Harry Lime Lives! It’s the 1949 Vienna of ‘The Third Man’ when it comes to the black market of medical identity theft. Data breaches are easier than heisting penicillin off an Army Medical Corps truck and far less noticeable–there’s always a lag time in discovery as more than one health system (Community Health System) found. And protected health information (PHI) has value down the line. According to a report cited by FierceHealthIT:
- Simple data comes cheap: names, birth dates and health insurance contract with group numbers fetch a pedestrian $20.
- Add Social Security (SSI) numbers, banking and credit card information, and these ‘kits’ fetch $1,500. These can be used for financial fraud of multiple types or alternate identities.
- Add medical data, and direct marketing data brokers and pharmacy benefit companies are willing to pay. They use it for legitimate (but annoying) purposes, such as targeting those with specific diseases.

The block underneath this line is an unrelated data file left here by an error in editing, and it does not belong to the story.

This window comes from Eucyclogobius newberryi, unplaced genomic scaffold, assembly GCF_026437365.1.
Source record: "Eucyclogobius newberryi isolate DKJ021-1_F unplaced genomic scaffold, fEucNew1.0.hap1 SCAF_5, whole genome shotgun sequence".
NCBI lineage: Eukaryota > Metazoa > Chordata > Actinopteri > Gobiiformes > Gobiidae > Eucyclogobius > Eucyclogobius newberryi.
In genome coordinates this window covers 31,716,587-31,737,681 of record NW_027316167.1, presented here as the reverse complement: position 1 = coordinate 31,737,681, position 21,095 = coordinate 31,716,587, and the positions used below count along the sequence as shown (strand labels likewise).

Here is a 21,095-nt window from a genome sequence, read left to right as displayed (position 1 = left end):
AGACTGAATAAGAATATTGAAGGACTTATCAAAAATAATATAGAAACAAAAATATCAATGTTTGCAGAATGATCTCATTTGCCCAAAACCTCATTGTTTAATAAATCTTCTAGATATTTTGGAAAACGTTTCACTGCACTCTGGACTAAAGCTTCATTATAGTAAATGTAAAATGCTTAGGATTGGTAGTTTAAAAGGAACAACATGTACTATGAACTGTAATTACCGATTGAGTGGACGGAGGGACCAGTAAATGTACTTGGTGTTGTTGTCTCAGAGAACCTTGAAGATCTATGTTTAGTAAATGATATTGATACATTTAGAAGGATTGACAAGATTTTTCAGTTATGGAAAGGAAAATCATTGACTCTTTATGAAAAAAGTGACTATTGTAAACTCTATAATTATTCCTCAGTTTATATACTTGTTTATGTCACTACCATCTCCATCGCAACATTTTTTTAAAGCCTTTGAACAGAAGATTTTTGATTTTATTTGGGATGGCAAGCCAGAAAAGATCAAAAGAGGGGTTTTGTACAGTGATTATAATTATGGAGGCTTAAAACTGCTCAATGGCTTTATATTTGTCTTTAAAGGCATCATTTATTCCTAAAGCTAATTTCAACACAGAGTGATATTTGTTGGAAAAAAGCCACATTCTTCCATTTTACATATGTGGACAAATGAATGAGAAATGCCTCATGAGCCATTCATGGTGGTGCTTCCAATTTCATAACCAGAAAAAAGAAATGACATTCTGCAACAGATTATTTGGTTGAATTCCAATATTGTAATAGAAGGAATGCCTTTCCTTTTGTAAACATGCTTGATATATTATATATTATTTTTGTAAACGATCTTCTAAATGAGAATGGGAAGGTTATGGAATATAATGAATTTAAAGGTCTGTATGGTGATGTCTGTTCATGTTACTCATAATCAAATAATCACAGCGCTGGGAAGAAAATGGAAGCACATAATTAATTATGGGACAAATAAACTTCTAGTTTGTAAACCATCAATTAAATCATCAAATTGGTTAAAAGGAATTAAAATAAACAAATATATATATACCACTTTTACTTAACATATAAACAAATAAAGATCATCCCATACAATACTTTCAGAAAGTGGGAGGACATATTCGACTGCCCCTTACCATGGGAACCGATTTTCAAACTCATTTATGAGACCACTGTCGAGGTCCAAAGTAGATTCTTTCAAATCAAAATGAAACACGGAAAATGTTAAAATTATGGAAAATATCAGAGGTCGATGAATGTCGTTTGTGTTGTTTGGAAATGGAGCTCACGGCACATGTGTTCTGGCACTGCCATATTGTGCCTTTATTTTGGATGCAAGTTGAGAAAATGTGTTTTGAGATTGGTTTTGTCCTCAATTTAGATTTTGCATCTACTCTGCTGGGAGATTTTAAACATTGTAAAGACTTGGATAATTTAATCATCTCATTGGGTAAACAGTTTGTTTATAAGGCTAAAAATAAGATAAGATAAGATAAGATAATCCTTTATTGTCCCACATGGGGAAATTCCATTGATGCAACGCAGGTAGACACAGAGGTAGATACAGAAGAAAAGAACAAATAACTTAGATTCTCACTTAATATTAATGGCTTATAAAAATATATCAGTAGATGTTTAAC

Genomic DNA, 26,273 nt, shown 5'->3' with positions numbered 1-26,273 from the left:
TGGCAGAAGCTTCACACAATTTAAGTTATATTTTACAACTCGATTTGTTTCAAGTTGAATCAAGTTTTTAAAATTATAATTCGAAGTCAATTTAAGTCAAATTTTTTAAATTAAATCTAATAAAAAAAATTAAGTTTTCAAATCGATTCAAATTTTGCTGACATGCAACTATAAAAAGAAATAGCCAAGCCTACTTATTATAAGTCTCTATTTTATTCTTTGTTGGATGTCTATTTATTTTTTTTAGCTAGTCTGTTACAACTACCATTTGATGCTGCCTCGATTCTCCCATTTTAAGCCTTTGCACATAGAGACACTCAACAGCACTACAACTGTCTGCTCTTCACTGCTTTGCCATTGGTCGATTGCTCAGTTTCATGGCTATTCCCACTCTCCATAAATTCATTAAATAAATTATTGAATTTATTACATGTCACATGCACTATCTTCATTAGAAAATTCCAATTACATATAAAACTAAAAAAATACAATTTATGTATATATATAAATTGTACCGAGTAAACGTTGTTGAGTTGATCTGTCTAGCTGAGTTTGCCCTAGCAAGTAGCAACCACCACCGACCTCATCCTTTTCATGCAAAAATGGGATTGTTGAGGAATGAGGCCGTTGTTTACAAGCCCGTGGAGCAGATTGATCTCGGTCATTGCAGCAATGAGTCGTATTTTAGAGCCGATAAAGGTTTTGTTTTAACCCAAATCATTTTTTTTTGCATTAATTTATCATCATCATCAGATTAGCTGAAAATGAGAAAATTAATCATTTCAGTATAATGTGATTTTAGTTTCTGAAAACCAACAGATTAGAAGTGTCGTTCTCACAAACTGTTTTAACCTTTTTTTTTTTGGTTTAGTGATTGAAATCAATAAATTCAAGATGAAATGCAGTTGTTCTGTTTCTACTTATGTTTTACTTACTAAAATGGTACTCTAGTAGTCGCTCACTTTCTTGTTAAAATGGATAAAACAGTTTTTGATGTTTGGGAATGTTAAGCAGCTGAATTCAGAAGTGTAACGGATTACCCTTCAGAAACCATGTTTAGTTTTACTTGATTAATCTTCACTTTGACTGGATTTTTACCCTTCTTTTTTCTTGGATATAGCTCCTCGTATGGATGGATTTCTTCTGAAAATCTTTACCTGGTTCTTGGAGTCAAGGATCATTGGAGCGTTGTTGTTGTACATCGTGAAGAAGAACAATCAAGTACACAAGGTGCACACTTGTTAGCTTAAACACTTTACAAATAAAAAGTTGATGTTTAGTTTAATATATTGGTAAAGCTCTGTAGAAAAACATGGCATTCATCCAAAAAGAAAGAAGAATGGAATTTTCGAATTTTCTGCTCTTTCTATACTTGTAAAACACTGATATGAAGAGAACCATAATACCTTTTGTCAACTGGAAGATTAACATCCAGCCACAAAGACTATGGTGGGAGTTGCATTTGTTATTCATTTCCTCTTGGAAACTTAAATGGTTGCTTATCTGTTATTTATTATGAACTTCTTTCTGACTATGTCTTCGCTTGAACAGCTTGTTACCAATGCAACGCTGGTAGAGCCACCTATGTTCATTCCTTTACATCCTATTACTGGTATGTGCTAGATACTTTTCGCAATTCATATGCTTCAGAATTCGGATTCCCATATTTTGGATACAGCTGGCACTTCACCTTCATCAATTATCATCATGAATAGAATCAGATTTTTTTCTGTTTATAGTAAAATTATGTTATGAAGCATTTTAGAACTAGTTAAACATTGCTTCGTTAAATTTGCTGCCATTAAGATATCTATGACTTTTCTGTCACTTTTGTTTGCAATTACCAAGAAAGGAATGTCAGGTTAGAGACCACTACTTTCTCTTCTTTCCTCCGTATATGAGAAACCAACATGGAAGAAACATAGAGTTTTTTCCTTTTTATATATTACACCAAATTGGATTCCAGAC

- Add physical identification, and the value goes through the roof for fake passports, driver’s licenses and visas.
The ways PHI can be accessed are many: EHRs, paper records, stolen laptops, CDs, accounting systems, provider, insurer and supplier systems, and simple ‘friendly fraud’ where an insured person lends information to a non-insured friend. Ponemon Institute estimated the 2013 cost of US medical data breaches to be about $5.6 billion [TTA 23 April], an amount that will certainly be exceeded in 2014 with the CHS breach.
What can be done? This Editor has written extensively on the need to harden systems (see data breaches). Yvonne Li of SurMD takes a fresh and counter-intuitive look over at HITECH Answers that posits that DIY for organizations is not the way to go. Migrating your data to third-party cloud storage partners experienced in ultra-secure storage is a far better choice, as long as it is encrypted start-to-finish and in a failproof way that she describes so that even a non-IT professional can understand.
What’s behind the dramatic rise in medical identity theft? (Fortune). Also an organization called the Medical Identity Fraud Alliance has published a free report, The Growing Threat of Medical Identity Fraud: A Call to Action (download here).